PSU Math Students Present Public Health Data Analysis

A recent analysis by Plymouth State students evaluated New Hampshire’s potential for issuing more meaningful air quality alerts, spotlighted communities with higher rates of respiratory illness, and pointed to areas warranting further study. Professor Justin Wright’s applied math modeling class presented these and other findings during Spring 2020 finals week through a partnership in which it analyzed spatial trends in respiratory illness and temporal trends in air quality.

The students made their live Zoom presentation to several staff members of the New Hampshire Division of Public Health Services and the New Hampshire Department of Environmental Services, including Environmental Public Health Tracking Program Manager Dr. Kathleen Bush and Public Health Protection Bureau Chief Michelle Roberge. The class made use of data collected by five air quality monitors around the state as well as aggregated hospital discharge data, with each student introducing different aspects of their investigation. 

Emily Hill ’22

“We will examine National Ambient Air Quality Standards (NAAQS) primary standards as they pertain to public health,” began mathematics major Emily Hill ’22. Her classmates then took turns explaining the pros and cons of different mathematical and statistical approaches, making use of trapezoidal and Simpson’s rules, “hot spot” analysis, and other methods that they have mastered through their PSU studies.

One group analyzed and suggested improvements for the procedure the state uses to determine when to issue air quality alerts based on ozone and particulate matter levels. “This project sought to answer the question: ‘Are we issuing alerts when we should and what would be the impacts of changing our procedures?’” says Professor Wright. 

New Hampshire “hot spots” identified by students.

Another group worked to identify communities that have a significantly high rate of emergency room visits due to asthma and Chronic Obstructive Pulmonary Disease (COPD), both of which are often linked to environmental factors. This project examined public health data to determine if there is any spatial clustering of these health outcomes at the community, regional, or county scale. The students’ presentation revealed the particular importance of this line of inquiry to New Hampshire, which has the nation’s highest rate of adult asthma prevalence. Approximately 4,000 New Hampshire emergency room visits are attributable to asthma annually. COPD, the third leading cause of death in the US after cancer and heart disease, affects one out of every 15 adults in the Granite State.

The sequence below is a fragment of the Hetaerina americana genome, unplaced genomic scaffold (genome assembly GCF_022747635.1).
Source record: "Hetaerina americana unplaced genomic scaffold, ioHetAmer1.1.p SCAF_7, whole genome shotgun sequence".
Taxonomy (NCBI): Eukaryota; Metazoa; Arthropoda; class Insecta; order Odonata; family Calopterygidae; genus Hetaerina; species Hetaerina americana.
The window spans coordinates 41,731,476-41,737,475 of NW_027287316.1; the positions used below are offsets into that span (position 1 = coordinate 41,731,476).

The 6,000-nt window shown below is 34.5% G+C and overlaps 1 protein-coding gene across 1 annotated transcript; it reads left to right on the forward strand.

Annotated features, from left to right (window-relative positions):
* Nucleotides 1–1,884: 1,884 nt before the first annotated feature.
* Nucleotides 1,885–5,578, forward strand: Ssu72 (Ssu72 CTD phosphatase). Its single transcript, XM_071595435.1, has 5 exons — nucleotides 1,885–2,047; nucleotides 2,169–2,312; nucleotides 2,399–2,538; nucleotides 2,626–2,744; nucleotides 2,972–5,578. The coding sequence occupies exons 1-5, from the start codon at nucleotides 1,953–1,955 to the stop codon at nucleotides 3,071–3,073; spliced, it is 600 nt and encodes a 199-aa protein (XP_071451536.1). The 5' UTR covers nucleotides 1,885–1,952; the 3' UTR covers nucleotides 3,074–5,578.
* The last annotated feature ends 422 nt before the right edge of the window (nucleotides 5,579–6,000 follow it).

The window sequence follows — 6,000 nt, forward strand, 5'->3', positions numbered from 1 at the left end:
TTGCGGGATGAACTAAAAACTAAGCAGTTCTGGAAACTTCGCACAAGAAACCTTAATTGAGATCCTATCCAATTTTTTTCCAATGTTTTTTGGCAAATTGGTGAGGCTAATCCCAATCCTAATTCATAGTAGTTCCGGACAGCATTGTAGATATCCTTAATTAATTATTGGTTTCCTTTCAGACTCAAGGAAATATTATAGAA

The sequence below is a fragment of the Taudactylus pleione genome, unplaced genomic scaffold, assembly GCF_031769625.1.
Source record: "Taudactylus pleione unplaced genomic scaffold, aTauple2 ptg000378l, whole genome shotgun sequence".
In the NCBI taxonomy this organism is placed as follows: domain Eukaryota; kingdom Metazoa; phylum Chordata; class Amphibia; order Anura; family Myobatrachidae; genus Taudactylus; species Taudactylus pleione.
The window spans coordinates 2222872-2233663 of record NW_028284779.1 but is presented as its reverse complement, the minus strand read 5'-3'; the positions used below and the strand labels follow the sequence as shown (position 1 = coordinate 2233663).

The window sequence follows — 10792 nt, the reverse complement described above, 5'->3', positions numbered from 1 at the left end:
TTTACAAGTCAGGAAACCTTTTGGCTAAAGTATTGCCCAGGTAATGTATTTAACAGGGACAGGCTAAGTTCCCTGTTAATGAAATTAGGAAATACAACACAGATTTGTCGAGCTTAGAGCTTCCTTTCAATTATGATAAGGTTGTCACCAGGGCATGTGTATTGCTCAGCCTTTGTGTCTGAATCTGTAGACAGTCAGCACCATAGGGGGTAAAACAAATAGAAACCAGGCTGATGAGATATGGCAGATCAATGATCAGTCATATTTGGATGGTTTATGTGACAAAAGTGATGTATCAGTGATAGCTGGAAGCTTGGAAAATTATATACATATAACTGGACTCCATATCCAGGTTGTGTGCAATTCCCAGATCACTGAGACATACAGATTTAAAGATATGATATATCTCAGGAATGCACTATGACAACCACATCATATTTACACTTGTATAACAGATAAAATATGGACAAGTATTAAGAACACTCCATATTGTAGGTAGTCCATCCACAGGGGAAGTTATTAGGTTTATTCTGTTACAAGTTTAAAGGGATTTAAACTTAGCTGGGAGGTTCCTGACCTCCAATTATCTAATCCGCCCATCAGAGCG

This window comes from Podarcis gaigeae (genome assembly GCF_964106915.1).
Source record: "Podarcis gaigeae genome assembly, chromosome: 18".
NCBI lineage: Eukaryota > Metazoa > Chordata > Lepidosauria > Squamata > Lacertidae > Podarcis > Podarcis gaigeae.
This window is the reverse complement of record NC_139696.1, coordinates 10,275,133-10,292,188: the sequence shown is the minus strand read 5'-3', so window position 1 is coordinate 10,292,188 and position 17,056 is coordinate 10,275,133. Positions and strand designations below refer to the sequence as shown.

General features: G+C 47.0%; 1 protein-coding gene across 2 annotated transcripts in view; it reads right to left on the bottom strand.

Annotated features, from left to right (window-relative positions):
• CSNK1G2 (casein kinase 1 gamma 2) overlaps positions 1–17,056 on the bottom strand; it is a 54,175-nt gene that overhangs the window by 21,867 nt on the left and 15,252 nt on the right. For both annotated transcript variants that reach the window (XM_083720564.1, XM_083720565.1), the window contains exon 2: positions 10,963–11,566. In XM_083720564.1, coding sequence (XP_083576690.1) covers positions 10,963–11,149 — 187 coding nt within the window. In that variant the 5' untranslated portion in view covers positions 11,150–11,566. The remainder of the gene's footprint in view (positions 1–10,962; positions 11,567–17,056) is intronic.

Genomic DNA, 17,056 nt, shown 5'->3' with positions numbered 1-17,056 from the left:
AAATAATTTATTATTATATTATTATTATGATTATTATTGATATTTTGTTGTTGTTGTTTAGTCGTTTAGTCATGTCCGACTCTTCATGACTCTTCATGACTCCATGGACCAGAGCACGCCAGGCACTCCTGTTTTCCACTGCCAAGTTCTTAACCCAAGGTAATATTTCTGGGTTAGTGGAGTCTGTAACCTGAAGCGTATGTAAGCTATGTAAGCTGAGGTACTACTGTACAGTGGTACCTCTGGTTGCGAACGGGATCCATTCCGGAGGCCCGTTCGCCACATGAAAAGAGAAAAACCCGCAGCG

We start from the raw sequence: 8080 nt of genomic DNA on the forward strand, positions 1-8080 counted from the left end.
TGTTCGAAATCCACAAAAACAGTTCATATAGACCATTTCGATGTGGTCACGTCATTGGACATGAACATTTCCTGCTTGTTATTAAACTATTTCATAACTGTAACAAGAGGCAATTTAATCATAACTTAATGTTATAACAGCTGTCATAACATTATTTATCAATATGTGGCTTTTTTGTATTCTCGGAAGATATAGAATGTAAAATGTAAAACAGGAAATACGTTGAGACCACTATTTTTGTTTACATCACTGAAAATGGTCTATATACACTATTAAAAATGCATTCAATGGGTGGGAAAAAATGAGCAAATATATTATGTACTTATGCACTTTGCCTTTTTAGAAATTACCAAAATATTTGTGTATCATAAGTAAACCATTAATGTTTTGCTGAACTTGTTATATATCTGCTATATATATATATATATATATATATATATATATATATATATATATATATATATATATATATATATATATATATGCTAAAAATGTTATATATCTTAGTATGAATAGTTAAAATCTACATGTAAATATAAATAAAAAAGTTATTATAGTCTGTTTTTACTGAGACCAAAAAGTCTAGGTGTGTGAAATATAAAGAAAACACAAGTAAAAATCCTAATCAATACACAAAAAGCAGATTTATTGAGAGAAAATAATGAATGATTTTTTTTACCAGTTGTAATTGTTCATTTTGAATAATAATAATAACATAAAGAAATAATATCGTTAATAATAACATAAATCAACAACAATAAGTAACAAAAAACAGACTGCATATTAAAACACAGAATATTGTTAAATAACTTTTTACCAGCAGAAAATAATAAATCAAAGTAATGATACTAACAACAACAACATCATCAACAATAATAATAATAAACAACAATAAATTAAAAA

The course was run as part of the Preparing for Industrial Careers in Mathematics (PIC Math) program organized by the Mathematics Association of America and funded by the National Science Foundation. The program organizes partnerships between mathematics programs and industrial partners to give students a better sense of doing math in the real world and to give the partners a sense of what mathematicians can do. 

A strong component of PIC Math involves students working as a group on a semester-long undergraduate research problem from business, industry, or government. Undergraduate research is a high-impact teaching and learning practice and has been shown to improve students’ abilities in problem solving, critical thinking, independent thinking, and communicating. All these traits and skills are valued by employers of science, technology, engineering and math (STEM) professionals. 

John (JP) Arico ’20

The class’s partnership with state government on real-world work represents an excellent example of PSU’s Cluster learning model. The potential impact of his work became clear and a source of strong motivation to mathematics major John (JP) Arico ’20 midway through the semester. “I realized this work could actually mean something, and people who have the power to make decisions could make decisions based on it.”

Tobias Hildebrandt ’21 is majoring in PSU’s new Computational and Applied Mathematical Sciences (CAMS) discipline, and his project work produced several key insights. “The more data the better,” he says, “and learning how to present your data and your findings in a digestible manner is important.”

After their presentations concluded, the students discussed their project challenges with the environmental health experts, who generously provided useful feedback.

Tracking Program Manager Dr. Kathleen Bush commended the students on their valuable work. “It’s great for our program to have this pilot analysis and it’s rewarding to hear the class’s takeaways and big picture view.”

Funding for this project is provided by NSF grant DMS-1722275 through the MAA Preparation for Industrial Careers in Mathematical Sciences Program (PIC Math) and the National Security Agency (NSA),